Therefore remove sorrow from thy heart
Worldly sorrow, as opposed to lawful mirth and cheerfulness, and especially to spiritual joy: or "anger" F26, as the word may be rendered, and often is; either at the providence of God, or at the correction of friends; all perturbations of the mind; all fierceness of spirit, and fiery passions, to which youthful age is subject: or all those things, as Jarchi observes, that provoke God to anger; sinful lusts and pleasures, the end and issue of which also is sorrow to men; and which agrees with our version; and put away evil from thy flesh;
or body; such as intemperance and uncleanness, to which young men are addicted: the advice is much the same, in both clauses, with that of the apostle's, "flee youthful lusts", ( 2 Timothy 2:22 ) . Jarchi interprets this of the evil concupiscence; for childhood and youth [are] vanity;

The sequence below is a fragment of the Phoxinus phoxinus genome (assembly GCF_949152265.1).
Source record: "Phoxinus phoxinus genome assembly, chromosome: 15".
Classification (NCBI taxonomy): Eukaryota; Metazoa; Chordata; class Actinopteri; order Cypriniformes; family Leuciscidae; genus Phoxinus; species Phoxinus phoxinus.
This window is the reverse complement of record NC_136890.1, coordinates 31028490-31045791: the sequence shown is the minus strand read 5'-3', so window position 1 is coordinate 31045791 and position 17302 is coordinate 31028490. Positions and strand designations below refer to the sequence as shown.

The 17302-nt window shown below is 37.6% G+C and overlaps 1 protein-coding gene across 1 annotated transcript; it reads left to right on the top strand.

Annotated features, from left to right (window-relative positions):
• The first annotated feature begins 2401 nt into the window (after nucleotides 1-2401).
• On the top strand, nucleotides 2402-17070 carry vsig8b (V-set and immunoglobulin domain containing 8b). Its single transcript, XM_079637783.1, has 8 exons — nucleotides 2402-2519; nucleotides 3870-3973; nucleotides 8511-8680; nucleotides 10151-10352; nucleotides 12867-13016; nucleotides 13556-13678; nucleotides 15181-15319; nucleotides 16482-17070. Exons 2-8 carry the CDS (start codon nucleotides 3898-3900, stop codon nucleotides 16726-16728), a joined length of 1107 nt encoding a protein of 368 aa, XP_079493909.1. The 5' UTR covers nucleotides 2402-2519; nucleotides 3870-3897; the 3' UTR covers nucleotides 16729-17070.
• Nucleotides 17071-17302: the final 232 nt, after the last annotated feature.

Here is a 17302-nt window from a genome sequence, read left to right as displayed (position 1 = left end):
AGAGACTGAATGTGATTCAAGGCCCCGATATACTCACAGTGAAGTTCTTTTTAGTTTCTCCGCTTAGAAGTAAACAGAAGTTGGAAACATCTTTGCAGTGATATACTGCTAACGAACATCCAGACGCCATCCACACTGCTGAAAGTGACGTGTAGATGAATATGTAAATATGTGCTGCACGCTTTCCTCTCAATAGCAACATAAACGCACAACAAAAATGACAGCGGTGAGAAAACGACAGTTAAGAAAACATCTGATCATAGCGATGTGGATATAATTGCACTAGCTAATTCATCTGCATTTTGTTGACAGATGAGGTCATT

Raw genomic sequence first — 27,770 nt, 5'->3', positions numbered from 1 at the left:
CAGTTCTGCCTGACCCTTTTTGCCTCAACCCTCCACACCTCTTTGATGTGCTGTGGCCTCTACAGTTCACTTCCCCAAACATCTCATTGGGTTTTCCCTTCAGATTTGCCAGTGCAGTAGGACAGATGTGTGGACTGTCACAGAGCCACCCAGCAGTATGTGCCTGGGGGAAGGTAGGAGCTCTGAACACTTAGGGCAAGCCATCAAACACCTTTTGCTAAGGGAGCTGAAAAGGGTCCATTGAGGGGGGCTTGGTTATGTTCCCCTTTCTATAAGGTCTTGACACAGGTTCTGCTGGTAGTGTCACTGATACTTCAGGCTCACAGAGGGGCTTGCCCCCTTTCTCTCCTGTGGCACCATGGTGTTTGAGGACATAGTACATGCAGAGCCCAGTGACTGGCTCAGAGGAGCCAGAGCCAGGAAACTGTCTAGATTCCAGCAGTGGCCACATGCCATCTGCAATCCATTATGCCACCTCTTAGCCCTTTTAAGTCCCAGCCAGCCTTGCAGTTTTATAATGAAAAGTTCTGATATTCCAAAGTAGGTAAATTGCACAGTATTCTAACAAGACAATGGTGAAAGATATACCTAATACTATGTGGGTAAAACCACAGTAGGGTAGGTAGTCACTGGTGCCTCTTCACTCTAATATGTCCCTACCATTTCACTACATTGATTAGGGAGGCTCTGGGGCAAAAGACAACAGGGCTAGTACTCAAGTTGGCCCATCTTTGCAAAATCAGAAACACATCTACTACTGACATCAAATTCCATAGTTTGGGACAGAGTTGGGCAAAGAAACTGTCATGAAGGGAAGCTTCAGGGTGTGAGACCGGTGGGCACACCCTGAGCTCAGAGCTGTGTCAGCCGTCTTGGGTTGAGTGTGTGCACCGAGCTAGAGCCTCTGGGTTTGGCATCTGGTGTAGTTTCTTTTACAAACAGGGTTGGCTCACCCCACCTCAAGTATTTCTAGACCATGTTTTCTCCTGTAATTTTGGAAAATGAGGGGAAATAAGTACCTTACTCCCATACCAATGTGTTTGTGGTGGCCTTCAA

which quickly pass away; come into manhood, and soon slide into old age, and are gone presently, and all things within that compass: all actions done in that age are for the most part vain and foolish; and all the delights, joys, and pleasures thereof, vanishing and transitory. The last word F1, used to express the juvenile age, either is akin to a word which signifies the "morning"; youth being the morning and dawn of man's age, and increases as that; and as soon as it is peep of day with him, or he enters into life, he possesses vanity: or as having the signification of "blackness"; because, as Jarchi observes, the head of a young man is black: and so the Targum,
``childhood, and the days of blackness of hair, are vanity;''whereas the hair of an aged man is gray.
F26 (oek) "iram", Pagninus, Montanus, Mercerus; "indignationem", Junius & Tremellius, Piscator, Gejerus; "God's anger", Broughton.
F1 (twrxvh) "ortus" Junius & Tremellius; "aurora", Cocceius, Gejerus, so Aben Ezra and Ben Melech; "dies nigredinis pili"; so the Targum, and Abendana.